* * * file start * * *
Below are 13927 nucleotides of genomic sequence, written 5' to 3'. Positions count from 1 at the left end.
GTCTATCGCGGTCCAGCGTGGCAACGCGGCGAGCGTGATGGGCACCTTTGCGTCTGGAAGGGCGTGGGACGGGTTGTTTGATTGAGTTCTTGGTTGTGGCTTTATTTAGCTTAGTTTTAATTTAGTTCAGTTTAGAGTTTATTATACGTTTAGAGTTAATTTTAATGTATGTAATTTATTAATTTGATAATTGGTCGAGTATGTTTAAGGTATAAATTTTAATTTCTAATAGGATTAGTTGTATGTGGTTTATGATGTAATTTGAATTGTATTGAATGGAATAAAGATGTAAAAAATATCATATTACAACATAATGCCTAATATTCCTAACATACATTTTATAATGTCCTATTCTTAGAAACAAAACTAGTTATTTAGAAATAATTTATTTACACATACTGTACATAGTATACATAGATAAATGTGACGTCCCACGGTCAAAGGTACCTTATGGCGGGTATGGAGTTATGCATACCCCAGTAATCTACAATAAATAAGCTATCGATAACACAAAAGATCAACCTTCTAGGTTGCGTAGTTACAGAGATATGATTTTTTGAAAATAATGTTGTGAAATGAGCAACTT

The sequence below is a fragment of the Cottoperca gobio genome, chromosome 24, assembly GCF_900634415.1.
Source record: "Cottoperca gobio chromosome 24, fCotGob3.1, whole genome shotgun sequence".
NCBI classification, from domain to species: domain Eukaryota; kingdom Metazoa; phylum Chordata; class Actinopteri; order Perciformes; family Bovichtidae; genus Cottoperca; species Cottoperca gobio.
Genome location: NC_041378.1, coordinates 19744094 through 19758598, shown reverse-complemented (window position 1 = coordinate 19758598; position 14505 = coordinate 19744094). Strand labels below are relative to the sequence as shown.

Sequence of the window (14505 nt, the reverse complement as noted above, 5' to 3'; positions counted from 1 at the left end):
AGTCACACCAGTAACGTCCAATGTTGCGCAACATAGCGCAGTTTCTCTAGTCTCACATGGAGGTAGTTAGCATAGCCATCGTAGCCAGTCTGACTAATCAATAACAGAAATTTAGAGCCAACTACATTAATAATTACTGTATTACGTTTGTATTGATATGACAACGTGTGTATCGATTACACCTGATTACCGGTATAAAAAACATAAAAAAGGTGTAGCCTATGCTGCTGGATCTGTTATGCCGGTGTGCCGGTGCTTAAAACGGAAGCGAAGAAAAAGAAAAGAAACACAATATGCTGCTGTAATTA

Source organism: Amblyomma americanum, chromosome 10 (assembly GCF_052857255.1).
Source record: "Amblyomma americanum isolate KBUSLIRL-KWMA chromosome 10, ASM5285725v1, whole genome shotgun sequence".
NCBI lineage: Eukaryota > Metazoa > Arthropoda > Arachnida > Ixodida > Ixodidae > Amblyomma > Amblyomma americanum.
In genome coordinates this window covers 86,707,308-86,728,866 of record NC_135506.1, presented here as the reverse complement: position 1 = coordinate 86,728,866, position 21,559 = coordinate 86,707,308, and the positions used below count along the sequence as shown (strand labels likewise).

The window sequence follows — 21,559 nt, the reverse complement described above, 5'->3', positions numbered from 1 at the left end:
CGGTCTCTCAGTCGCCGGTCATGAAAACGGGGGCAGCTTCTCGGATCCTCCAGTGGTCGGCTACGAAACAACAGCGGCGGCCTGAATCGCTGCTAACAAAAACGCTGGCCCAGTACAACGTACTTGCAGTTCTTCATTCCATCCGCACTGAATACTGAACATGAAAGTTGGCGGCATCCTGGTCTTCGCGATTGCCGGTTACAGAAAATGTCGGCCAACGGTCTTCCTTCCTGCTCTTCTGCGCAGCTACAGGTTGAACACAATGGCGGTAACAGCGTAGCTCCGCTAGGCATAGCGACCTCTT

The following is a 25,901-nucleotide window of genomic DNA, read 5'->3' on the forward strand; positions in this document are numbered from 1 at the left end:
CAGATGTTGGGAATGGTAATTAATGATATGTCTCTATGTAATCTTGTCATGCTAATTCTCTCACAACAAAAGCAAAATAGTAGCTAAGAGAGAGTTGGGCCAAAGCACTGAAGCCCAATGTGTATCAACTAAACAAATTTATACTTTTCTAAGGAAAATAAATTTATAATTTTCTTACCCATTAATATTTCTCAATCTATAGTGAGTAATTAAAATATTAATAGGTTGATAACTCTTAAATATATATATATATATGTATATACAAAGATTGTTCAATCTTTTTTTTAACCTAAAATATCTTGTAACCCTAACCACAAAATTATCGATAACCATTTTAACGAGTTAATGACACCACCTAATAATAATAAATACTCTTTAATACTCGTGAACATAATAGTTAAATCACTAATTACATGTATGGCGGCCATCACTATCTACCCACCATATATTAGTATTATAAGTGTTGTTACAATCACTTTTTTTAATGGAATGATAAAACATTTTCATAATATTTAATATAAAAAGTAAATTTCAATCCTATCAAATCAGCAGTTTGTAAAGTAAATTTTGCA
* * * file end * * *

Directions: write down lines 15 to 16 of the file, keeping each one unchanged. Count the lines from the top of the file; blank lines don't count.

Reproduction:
The following is a 25,901-nucleotide window of genomic DNA, read 5'->3' on the forward strand; positions in this document are numbered from 1 at the left end:
CAGATGTTGGGAATGGTAATTAATGATATGTCTCTATGTAATCTTGTCATGCTAATTCTCTCACAACAAAAGCAAAATAGTAGCTAAGAGAGAGTTGGGCCAAAGCACTGAAGCCCAATGTGTATCAACTAAACAAATTTATACTTTTCTAAGGAAAATAAATTTATAATTTTCTTACCCATTAATATTTCTCAATCTATAGTGAGTAATTAAAATATTAATAGGTTGATAACTCTTAAATATATATATATATATGTATATACAAAGATTGTTCAATCTTTTTTTTAACCTAAAATATCTTGTAACCCTAACCACAAAATTATCGATAACCATTTTAACGAGTTAATGACACCACCTAATAATAATAAATACTCTTTAATACTCGTGAACATAATAGTTAAATCACTAATTACATGTATGGCGGCCATCACTATCTACCCACCATATATTAGTATTATAAGTGTTGTTACAATCACTTTTTTTAATGGAATGATAAAACATTTTCATAATATTTAATATAAAAAGTAAATTTCAATCCTATCAAATCAGCAGTTTGTAAAGTAAATTTTGCA